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Anna Chapman: Real life 'Bond girl'?
A concise guide to the "femme fatale" of the alleged Russian spy ring: Real-estate entrepreneur, party girl, and "deep cover" secret agent 
Chapman's Facebook profile provides a glimpse into the life of a Russian spy.
Chapman's Facebook profile provides a glimpse into the life of a Russian spy.
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f the 11 alleged "deep cover" Russian spies arrested over the weekend, none has intrigued the media more than Anna Chapman, the "flame-haired, 007-worthy beauty who flitted from high-profile parties to top-secret meetings around Manhattan," as the New York Post colorfully puts it. So, who is this almost stereotypical "Bond girl," what was she doing in New York, and how did she get caught? (Watch The Young Turks discuss what Anna Chapman may have known)

Who is Anna Chapman?
Anna Kuschenko Chapman, 28, was reportedly raised in Volgograd (then called Stalingrad). Her father was a member of the Soviet Union's diplomatic corps and worked in the embassy in Kenya when Chapman was a child. According to her LinkedIn profile, Chapman earned a master's in economics in 2005, and worked for a (possibly fabricated) hedge fund and an online private-jet broker in Britain from 2003 to 2008. Since 2006, she's owned an online real estate start-up, Domdot.ru and PropertyFinder Ltd., worth an estimated $2 million. Acquaintances say she was briefly married to a wealthy Englishman.

Why has Chapman stood out?
While most of the alleged Russian spies are middle aged couples apparently trying to blend into the suburbs, this young divorcée splashed her profile and photos all over social networking sites. Her glamourous Manhattan lifestyle and "Victoria’s Secret body" probably factor in, too.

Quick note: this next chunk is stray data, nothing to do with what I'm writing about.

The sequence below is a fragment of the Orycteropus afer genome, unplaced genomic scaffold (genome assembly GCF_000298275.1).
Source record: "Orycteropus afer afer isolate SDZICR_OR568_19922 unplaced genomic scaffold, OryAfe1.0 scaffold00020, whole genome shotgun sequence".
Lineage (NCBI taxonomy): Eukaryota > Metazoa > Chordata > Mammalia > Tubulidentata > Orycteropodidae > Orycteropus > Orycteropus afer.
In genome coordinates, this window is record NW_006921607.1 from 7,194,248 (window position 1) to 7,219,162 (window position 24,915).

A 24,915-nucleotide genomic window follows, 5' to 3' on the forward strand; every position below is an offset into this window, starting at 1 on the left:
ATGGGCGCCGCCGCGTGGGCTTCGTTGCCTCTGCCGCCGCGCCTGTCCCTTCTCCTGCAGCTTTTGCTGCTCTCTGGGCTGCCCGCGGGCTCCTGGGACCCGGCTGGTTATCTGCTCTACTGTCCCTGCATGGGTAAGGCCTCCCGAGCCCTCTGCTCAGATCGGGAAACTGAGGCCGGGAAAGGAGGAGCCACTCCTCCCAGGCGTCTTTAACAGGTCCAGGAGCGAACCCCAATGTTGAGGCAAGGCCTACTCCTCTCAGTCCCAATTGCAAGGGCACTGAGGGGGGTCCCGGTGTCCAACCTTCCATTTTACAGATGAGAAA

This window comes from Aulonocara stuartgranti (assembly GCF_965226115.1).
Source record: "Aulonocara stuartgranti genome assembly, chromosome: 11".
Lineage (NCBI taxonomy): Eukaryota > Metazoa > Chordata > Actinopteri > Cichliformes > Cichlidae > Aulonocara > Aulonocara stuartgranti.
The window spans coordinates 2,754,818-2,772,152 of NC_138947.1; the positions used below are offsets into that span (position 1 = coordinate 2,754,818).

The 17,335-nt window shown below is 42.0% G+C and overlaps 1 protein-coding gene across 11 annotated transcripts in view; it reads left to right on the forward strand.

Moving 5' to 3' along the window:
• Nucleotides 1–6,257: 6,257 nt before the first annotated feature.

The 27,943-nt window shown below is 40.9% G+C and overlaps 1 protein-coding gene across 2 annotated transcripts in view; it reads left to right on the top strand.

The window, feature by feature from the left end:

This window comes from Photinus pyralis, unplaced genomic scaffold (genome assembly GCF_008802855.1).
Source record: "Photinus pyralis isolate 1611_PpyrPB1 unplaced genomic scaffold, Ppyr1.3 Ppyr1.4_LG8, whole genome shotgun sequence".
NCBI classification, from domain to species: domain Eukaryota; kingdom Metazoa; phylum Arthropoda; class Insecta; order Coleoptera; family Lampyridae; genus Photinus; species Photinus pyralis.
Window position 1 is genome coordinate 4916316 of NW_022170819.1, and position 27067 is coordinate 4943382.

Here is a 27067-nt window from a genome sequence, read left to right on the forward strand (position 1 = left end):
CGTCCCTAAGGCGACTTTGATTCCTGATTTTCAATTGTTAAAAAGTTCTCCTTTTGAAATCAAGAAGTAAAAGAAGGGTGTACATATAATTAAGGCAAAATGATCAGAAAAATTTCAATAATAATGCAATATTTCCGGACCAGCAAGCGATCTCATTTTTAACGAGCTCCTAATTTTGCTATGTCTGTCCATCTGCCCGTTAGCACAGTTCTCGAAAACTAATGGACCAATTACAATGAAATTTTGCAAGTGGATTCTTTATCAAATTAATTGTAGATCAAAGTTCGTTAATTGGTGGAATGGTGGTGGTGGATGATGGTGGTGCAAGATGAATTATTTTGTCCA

What can we learn from her Facebook page?
She isn't camera-shy, and she likes Alma de Agave Tequila. Her other "interests" are New York Entrepreneur Week, Do It In Person, AMBAR, MostProperties.com, and the School of Academic and Professional Blogging. Her motto is "If you can imagine it, you can achieve it; if you can dream it, you can become it."

Why does the FBI think she's a spy?
Federal agents say that Chapman had regular Wednesday cyber-meetings with a man identified as "Russian Government Official #1," in which they'd pass information through a shared laptop-to-laptop wireless network from across a street. She also bought a cell phone, under the fake name "Irine Kutsov" and address "99 Fake Street," to "avoid detection of her conversations" to Russia not long before she was arrested. Despite this seemingly amateurish front, federal prosecutor Michael Farbiarz says the evidence that she's a specially trained "agent of Russia" is "devastating." 

How was she caught?
An undercover FBI agent, posing as a Russian handler, approached Chapman and asked her to deliver a fake passport to another spy. Instead, on the advice of her real Russian bosses, Chapman turned the passport into the New York police, leading to her arrest.

What's her side of the story?
Chapman's lawyer, Robert Baum, says there's an innocent explanation for her activities. He points out that his client never set foot in the U.S. until 2005, and didn't move here until February, while the alleged spy ring dates back to 1990. Baum also says the fact she went to the police with the fake passports proves she's innocent. A "brilliant spy," as the FBI calls Chapman, wouldn't make such a rookie mistake, Baum argues. "[The FBI] can't have it both ways."

Sources: Washington Post, AP, New York Post, Forbes, NY Daily News, New York Observer, WTSP, AFP, Daily Telegraph

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